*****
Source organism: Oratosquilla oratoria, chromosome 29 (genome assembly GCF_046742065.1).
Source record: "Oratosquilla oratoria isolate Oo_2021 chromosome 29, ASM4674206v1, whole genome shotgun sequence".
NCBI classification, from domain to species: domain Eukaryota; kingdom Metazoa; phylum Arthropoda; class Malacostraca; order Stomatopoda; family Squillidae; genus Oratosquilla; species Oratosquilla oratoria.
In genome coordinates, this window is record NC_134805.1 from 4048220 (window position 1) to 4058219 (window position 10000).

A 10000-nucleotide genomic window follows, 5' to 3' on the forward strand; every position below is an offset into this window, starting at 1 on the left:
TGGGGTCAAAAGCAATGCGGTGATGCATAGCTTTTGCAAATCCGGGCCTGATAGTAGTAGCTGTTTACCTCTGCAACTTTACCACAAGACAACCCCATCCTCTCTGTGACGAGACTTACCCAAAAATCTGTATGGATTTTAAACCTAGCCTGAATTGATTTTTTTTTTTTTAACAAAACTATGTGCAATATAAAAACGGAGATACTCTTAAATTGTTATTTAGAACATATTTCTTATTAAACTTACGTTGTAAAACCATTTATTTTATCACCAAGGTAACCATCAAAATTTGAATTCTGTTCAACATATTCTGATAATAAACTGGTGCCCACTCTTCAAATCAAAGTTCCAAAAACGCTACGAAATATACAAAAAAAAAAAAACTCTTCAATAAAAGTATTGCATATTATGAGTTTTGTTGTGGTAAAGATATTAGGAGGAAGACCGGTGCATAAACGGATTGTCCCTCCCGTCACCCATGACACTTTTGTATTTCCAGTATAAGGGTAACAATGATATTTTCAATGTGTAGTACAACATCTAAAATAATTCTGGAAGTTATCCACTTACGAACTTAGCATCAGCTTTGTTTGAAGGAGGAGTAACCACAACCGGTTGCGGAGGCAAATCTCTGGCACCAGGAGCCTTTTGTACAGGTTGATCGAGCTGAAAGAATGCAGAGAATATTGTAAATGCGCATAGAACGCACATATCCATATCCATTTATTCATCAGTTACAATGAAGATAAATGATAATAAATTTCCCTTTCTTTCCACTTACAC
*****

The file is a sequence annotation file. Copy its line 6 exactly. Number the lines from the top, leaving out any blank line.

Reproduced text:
TGGGGTCAAAAGCAATGCGGTGATGCATAGCTTTTGCAAATCCGGGCCTGATAGTAGTAGCTGTTTACCTCTGCAACTTTACCACAAGACAACCCCATCCTCTCTGTGACGAGACTTACCCAAAAATCTGTATGGATTTTAAACCTAGCCTGAATTGATTTTTTTTTTTTTAACAAAACTATGTGCAATATAAAAACGGAGATACTCTTAAATTGTTATTTAGAACATATTTCTTATTAAACTTACGTTGTAAAACCATTTATTTTATCACCAAGGTAACCATCAAAATTTGAATTCTGTTCAACATATTCTGATAATAAACTGGTGCCCACTCTTCAAATCAAAGTTCCAAAAACGCTACGAAATATACAAAAAAAAAAAAACTCTTCAATAAAAGTATTGCATATTATGAGTTTTGTTGTGGTAAAGATATTAGGAGGAAGACCGGTGCATAAACGGATTGTCCCTCCCGTCACCCATGACACTTTTGTATTTCCAGTATAAGGGTAACAATGATATTTTCAATGTGTAGTACAACATCTAAAATAATTCTGGAAGTTATCCACTTACGAACTTAGCATCAGCTTTGTTTGAAGGAGGAGTAACCACAACCGGTTGCGGAGGCAAATCTCTGGCACCAGGAGCCTTTTGTACAGGTTGATCGAGCTGAAAGAATGCAGAGAATATTGTAAATGCGCATAGAACGCACATATCCATATCCATTTATTCATCAGTTACAATGAAGATAAATGATAATAAATTTCCCTTTCTTTCCACTTACAC